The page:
Here are the answers Harvard, Penn, MIT presidents gave when asked if calls for genocide against Jews are against campus rules. (HINT: none of them are 'yes')

'It is a context-dependent decision.'

During a Tuesday hearing on campus anti-Semitism, Rep. Elise Stefanik repeatedly asked the presidents of Harvard University, the University of Pennsylvania, and MIT multiple times whether “calling for the genocide of Jews” violates each university’s rules or code of conduct.

Each of the three university presidents refused to answer “yes,” after being asked multiple times whether “calling for the genocide of Jews” violates their own university policies. All three presidents repeatedly suggested that the answer to the question lies in the ‘context’ surrounding the call for genocide. Two suggested that the speech must turn “into conduct” in order to violate the rules. 

Campus Reform has compiled a list of each president’s answers to the question of whether “calling for the genocide of Jews” is against the rules on their own campuses.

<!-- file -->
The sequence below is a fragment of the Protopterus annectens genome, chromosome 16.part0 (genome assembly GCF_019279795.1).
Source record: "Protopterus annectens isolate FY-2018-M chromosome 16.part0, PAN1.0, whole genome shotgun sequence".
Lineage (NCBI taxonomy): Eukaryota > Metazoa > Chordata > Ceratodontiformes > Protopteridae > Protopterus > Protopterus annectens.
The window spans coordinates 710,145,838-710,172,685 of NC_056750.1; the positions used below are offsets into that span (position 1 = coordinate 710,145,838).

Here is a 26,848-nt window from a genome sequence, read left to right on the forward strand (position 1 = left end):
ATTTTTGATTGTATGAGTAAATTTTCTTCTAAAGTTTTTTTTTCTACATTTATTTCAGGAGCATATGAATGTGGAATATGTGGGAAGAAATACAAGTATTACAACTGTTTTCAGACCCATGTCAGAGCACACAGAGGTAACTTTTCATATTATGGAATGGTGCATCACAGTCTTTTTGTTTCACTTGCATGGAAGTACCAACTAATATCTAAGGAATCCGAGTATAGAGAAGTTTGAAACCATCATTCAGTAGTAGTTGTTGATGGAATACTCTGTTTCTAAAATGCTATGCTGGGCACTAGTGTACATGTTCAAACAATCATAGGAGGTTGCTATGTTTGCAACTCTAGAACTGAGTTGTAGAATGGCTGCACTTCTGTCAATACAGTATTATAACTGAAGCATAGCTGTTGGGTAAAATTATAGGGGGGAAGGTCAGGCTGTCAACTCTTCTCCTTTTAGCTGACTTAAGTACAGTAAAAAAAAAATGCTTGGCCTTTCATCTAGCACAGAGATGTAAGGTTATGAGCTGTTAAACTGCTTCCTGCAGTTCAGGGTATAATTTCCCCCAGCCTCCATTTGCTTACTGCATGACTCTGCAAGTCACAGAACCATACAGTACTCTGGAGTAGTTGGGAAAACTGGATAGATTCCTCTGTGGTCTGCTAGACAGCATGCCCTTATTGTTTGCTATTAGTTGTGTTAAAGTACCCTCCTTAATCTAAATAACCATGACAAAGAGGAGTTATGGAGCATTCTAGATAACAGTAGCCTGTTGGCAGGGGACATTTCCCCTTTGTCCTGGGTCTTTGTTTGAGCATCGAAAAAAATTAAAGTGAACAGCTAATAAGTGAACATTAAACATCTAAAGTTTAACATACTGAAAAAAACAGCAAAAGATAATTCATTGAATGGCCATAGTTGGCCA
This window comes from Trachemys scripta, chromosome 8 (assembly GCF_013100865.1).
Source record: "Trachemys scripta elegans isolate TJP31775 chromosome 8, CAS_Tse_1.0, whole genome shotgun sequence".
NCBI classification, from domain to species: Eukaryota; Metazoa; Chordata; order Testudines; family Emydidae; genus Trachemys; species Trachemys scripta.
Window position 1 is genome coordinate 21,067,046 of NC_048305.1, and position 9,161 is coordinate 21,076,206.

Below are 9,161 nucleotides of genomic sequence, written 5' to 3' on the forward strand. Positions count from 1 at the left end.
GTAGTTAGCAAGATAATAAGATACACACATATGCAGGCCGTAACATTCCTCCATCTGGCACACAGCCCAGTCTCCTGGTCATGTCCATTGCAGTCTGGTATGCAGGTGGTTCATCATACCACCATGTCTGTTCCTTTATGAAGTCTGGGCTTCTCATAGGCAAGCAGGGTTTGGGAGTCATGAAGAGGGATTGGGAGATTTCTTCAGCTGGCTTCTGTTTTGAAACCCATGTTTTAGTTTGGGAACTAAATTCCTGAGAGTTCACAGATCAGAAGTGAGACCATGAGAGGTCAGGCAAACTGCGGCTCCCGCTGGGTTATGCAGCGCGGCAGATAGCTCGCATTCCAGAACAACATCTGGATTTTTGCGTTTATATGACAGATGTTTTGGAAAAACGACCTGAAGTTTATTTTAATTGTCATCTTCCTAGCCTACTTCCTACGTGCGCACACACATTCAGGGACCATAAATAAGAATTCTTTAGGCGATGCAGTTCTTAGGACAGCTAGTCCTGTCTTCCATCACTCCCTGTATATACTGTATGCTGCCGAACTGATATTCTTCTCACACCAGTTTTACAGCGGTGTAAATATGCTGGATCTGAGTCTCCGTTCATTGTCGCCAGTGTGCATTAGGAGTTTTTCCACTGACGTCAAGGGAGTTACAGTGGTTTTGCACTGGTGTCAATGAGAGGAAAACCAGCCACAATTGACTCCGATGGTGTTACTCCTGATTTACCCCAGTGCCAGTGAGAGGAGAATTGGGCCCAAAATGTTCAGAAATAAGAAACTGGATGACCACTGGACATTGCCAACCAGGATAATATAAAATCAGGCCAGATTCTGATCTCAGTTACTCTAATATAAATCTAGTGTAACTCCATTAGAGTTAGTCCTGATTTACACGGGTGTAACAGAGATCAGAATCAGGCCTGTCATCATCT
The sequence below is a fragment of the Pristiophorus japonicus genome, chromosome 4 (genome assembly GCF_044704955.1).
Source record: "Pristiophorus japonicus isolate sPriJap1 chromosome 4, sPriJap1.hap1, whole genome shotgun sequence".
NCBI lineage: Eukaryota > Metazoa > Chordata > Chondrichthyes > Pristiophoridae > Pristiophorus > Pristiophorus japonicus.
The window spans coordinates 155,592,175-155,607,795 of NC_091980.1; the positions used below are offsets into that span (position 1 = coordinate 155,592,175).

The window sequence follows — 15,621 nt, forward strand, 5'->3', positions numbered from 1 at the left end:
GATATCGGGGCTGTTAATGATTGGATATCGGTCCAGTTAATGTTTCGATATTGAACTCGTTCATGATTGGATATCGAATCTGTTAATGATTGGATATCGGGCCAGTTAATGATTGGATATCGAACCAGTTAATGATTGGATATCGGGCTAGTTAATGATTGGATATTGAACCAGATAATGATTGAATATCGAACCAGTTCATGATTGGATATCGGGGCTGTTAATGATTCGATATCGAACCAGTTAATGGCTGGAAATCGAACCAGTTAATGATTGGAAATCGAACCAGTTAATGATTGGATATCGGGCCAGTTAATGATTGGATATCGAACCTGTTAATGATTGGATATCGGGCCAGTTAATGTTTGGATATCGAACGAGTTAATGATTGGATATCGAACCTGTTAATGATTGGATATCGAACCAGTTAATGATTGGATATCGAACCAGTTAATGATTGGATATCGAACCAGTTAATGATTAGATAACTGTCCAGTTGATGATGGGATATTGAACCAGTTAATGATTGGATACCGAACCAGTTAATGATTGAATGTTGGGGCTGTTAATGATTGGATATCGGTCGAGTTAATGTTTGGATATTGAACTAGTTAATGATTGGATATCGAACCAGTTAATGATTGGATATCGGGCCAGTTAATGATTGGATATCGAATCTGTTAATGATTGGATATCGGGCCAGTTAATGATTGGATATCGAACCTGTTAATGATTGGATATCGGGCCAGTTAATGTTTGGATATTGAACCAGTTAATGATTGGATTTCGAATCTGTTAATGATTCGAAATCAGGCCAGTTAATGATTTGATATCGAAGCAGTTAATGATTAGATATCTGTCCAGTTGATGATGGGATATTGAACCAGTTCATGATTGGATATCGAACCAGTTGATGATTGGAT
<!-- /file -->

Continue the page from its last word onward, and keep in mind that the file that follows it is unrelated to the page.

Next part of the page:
MIT President Sally Kornbluth: 

  • “When targeted at individuals, not making public statements.”

  • “I have not heard calling for the genocide of Jews on our campus.”

Regarding chants for ‘intifada’ on campus: 

  • “I’ve heard chants, which can be anti-Semitic, depending on the context, when calling for the elimination of the Jewish people.”

  • “That would be investigated as harassment if pervasive or severe.”

University of Pennsylvania President Liz Magill: 

  • “If the speech turns into conduct, it can be harassment, yes.”

  • “If it is directed, and severe or pervasive, it is harassment.”

  • “It is a context-dependent decision, congresswoman.”

  • “If the speech becomes conduct, it can be harassment, yes.”

  • “It can be harassment.”

Harvard University President Claudine Gay: 

  • “It can be, depending on the context.”

  • When asked what context would be necessary for a rule violation, Gay answered that the call for genocide must be “targeted at an individual.”

  • “Anti-Semitic rhetoric, when it crosses into conduct, it amounts to bullying, harassment, intimidation. That is actionable conduct, and we do take action.”

  • “Again, it depends on the context.”